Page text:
I endorse what Robert Harvey states in his answer. A person should not "appear like a super star" based on the number of story points they complete. The rating of a developer should not be driven by story points in any way. If they aren't being rated on that metric, then they won't be "tempted" to artificially inflate it. The issue with Robert's answer is while it correctly states that this is an abuse of story points, it provides little guidance on how to correct this other than an implicit "don't do this". This isn't helpful if you aren't in a position to make that decision.
To not put myself into the position of answering a ridiculously broad question, I'm going to focus primarily on story points. I'm also going to focus on more tactical responses as it sounds like you are more like a contractor than a long-term employee. Further, I'm going to focus on what a team member can do rather than what a manager can do. Finally, I'll tend to use Scrum terminology, but it's not necessary that Scrum, or even an Agile methodology, is being used.
Step 0: make sure there's actually a problem. If the system seems to be working, maybe you're just wrong that change is needed.
Given that you believe change is needed, first, definitely do discuss with the team and management what the proper uses of story points are. If tallies of story points completed are a significant factor in promotion, pay increase, and firing decisions, then it will be difficult for team members to change their behavior as it may well be irrational for them to do so in this context. In this case, you will need to point out the issues with using story points as a metric in this way to management, as well as suggest alternative approaches and/or metrics. Bring data from the business if you have it.
This leads to the next facet: subvert the (incorrect) interpretation of story points as an individual metric. There are various factors that should already be happening that can significantly cloud up this interpretation. For example, stories may well change hands during a sprint so multiple developers are involved: who gets the "credit" then? This should certainly be happening at least once for QA. Pair programming or code reviews as well as design meetings also make it difficult to completely assign credit to a single individual. These sorts of practices should be encouraged. The idea that a developer "owns" a story should be discouraged (which is not to say you shouldn't keep track of who is currently working on a story). Stories should be left unassigned until someone starts working on them. It should also be a completely reasonable behavior for a team member to say "Story A has turned out more complicated than we thought, can someone take Story B that I've partially completed?"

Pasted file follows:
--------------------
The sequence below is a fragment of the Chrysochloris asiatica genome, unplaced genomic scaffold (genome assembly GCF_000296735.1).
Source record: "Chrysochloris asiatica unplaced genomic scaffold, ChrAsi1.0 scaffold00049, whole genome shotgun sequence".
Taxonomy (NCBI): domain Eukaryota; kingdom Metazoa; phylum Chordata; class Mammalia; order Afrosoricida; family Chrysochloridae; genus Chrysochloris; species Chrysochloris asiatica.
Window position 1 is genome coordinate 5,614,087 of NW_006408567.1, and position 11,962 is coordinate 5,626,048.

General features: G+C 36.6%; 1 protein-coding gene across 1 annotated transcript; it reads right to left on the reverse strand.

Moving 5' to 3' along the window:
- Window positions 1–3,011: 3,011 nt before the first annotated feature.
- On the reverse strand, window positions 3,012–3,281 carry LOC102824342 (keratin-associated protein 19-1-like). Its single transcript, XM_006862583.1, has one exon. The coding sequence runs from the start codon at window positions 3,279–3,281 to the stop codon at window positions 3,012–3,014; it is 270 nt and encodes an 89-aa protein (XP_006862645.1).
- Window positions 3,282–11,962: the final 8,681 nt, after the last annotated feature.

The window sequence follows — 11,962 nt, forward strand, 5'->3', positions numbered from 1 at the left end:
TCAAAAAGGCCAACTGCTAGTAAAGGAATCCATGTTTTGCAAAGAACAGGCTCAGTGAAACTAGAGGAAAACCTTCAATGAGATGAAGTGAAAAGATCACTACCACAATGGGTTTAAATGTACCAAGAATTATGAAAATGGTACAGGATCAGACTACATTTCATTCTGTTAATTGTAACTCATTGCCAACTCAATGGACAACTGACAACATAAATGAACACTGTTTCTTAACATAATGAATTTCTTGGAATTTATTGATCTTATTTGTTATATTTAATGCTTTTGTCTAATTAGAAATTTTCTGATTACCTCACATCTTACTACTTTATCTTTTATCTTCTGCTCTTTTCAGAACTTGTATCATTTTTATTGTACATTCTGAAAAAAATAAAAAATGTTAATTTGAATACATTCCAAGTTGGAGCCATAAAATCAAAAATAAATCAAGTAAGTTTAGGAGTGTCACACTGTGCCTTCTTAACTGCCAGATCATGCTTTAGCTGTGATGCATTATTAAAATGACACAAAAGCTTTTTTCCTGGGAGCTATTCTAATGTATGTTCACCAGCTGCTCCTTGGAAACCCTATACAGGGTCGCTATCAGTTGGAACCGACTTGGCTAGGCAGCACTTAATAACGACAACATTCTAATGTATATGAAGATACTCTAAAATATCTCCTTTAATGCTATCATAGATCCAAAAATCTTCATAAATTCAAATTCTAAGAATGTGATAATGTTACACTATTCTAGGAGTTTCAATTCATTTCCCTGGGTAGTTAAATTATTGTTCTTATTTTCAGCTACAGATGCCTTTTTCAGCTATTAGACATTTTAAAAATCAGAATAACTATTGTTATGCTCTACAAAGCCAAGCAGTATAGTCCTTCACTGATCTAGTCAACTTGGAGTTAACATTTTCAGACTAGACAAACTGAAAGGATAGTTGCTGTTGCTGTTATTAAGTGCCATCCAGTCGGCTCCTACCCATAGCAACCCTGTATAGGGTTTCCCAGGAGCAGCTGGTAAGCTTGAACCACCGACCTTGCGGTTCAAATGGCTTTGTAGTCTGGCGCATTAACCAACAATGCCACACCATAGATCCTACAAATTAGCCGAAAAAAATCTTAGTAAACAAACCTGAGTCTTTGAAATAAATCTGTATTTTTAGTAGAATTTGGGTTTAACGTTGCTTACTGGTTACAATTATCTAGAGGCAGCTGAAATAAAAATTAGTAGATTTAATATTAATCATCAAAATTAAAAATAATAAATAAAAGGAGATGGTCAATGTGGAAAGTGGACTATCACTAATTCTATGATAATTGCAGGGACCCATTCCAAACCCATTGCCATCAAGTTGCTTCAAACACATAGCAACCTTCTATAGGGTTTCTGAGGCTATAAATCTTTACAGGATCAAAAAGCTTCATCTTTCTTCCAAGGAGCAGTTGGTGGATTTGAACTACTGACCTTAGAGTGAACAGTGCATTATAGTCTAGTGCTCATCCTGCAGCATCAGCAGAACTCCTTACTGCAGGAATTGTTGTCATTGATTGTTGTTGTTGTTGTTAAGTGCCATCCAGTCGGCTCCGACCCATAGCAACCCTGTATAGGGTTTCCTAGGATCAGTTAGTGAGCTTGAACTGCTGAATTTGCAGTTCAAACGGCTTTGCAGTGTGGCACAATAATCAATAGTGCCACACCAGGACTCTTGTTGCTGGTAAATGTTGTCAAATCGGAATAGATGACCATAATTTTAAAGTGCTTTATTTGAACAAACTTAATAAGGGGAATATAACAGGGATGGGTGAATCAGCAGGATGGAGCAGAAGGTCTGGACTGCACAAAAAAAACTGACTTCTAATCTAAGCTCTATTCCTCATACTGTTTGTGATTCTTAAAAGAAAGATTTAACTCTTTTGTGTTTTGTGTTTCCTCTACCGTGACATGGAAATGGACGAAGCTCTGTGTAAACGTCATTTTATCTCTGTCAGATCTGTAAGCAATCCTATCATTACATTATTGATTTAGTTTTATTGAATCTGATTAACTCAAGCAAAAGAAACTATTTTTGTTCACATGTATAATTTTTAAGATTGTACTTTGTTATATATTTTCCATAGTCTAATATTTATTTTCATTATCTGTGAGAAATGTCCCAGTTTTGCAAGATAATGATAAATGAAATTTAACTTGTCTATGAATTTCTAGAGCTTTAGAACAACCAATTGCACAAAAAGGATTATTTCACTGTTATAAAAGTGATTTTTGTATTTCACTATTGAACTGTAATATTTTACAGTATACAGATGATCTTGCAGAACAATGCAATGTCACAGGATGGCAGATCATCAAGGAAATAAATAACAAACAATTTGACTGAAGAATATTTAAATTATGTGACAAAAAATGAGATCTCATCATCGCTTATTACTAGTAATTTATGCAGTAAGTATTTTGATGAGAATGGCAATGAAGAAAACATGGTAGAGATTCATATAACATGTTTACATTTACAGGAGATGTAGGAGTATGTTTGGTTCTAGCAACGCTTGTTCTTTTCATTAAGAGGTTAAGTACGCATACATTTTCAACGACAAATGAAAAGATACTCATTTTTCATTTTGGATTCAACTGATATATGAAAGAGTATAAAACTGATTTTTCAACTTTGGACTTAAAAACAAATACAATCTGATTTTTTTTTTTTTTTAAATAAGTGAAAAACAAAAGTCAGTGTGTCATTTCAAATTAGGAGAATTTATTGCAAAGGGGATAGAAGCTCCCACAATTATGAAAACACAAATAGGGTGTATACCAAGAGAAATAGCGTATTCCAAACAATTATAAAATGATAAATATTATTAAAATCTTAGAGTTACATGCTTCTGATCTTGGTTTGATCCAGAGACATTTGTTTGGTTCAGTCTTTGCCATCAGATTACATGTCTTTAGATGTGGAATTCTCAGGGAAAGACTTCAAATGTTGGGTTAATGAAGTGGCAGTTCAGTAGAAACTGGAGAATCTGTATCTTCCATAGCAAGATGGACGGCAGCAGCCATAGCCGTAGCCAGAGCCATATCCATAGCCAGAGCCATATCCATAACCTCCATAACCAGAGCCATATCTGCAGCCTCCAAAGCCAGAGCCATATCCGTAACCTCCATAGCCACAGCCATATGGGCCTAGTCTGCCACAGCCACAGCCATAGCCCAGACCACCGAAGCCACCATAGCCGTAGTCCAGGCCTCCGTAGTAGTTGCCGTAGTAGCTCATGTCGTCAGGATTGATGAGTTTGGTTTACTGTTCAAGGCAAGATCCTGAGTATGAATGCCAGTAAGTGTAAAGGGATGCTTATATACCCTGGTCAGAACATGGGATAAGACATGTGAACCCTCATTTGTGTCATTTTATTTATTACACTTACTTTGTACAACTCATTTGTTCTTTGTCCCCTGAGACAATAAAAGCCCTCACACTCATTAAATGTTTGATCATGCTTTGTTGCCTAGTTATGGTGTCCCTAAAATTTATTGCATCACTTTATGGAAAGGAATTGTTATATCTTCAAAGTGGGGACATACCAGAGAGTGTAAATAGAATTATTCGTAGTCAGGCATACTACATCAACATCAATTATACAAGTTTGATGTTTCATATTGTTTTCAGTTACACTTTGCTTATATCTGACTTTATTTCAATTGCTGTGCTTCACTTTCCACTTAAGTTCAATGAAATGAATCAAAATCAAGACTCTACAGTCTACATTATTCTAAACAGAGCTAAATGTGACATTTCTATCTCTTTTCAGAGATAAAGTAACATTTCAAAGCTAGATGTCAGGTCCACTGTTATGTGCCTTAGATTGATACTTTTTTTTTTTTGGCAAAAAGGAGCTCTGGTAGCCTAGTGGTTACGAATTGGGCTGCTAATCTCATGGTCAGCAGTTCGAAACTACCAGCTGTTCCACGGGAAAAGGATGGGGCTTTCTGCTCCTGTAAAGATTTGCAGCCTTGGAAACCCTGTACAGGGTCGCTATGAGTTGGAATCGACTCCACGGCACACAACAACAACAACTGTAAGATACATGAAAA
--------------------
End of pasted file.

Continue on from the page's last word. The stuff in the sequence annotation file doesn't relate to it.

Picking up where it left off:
If you are recognized, by at least the team, as a "better" developer (the team usually has a good idea of the actual merits of the members) and/or you are a de facto leader of the team, generously recognize the contributions of others on stories you've worked on, and de-emphasize your own contribution to "your" stories. Emphasize priority order over number of story points, even within a sprint. While the stories within a sprint should be addressed in whatever order is most efficient, you should still bias towards higher priority stories. By your words and actions, you should communicate that completing higher priority stories is more important than completing stories with more story points. By definition, higher priority stories are more important to the business, and, by definition, more story points only means more difficult to implement regardless of value to the business. Generally, you should be emphasizing optimizing for business value.
In a sprint retrospective (or equivalent), it should be frankly discussed whether stories were over- or under-estimated for the purpose of improving estimation in the future. To the extent that story points completed are still being assigned to individual developers, wide disparities between team members should be viewed as failures of estimation (especially when combined with the team's understanding of the relative skill of its members). If poor quality results are getting through, then this is a failure of process. This should be discussed frankly and steps should be taken to mitigate it. That said, it usually doesn't make sense to "name names" as at least two people must be involved, the person writing the poor code and the person QAing that code, and ultimately it's a failure of the team as a whole. In a Scrum context, this may mean you need to adjust your "definition of done" or make sure you are adhering to it. Lower quality work, though, is not necessarily poor quality work. Quality is a cost/benefit trade-off, and you can definitely be overly conservative.